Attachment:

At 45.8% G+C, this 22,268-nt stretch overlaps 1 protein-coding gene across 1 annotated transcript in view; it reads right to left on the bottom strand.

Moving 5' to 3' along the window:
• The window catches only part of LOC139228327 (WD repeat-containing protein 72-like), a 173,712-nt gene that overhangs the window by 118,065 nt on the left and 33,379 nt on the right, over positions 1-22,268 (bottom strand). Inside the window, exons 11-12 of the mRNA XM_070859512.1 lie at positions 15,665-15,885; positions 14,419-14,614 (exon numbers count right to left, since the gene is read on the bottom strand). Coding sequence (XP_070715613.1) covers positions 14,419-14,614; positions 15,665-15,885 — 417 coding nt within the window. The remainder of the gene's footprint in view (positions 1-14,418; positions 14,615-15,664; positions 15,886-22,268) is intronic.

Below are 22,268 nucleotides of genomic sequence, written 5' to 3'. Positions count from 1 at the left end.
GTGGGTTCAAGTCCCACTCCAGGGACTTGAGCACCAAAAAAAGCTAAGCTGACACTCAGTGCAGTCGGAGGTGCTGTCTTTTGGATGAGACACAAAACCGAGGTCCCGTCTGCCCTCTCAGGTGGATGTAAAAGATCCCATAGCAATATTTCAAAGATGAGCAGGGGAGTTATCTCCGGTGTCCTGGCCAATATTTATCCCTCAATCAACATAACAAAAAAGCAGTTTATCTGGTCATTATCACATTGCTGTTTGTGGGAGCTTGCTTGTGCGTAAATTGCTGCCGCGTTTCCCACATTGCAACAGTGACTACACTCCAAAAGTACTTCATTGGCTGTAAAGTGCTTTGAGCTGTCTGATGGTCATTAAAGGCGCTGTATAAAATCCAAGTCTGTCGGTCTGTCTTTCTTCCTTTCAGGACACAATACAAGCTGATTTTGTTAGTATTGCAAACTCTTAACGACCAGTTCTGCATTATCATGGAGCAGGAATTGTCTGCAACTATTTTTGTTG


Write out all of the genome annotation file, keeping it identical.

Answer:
At 45.8% G+C, this 22,268-nt stretch overlaps 1 protein-coding gene across 1 annotated transcript in view; it reads right to left on the bottom strand.

Moving 5' to 3' along the window:
• The window catches only part of LOC139228327 (WD repeat-containing protein 72-like), a 173,712-nt gene that overhangs the window by 118,065 nt on the left and 33,379 nt on the right, over positions 1-22,268 (bottom strand). Inside the window, exons 11-12 of the mRNA XM_070859512.1 lie at positions 15,665-15,885; positions 14,419-14,614 (exon numbers count right to left, since the gene is read on the bottom strand). Coding sequence (XP_070715613.1) covers positions 14,419-14,614; positions 15,665-15,885 — 417 coding nt within the window. The remainder of the gene's footprint in view (positions 1-14,418; positions 14,615-15,664; positions 15,886-22,268) is intronic.

Below are 22,268 nucleotides of genomic sequence, written 5' to 3'. Positions count from 1 at the left end.
GTGGGTTCAAGTCCCACTCCAGGGACTTGAGCACCAAAAAAAGCTAAGCTGACACTCAGTGCAGTCGGAGGTGCTGTCTTTTGGATGAGACACAAAACCGAGGTCCCGTCTGCCCTCTCAGGTGGATGTAAAAGATCCCATAGCAATATTTCAAAGATGAGCAGGGGAGTTATCTCCGGTGTCCTGGCCAATATTTATCCCTCAATCAACATAACAAAAAAGCAGTTTATCTGGTCATTATCACATTGCTGTTTGTGGGAGCTTGCTTGTGCGTAAATTGCTGCCGCGTTTCCCACATTGCAACAGTGACTACACTCCAAAAGTACTTCATTGGCTGTAAAGTGCTTTGAGCTGTCTGATGGTCATTAAAGGCGCTGTATAAAATCCAAGTCTGTCGGTCTGTCTTTCTTCCTTTCAGGACACAATACAAGCTGATTTTGTTAGTATTGCAAACTCTTAACGACCAGTTCTGCATTATCATGGAGCAGGAATTGTCTGCAACTATTTTTGTTG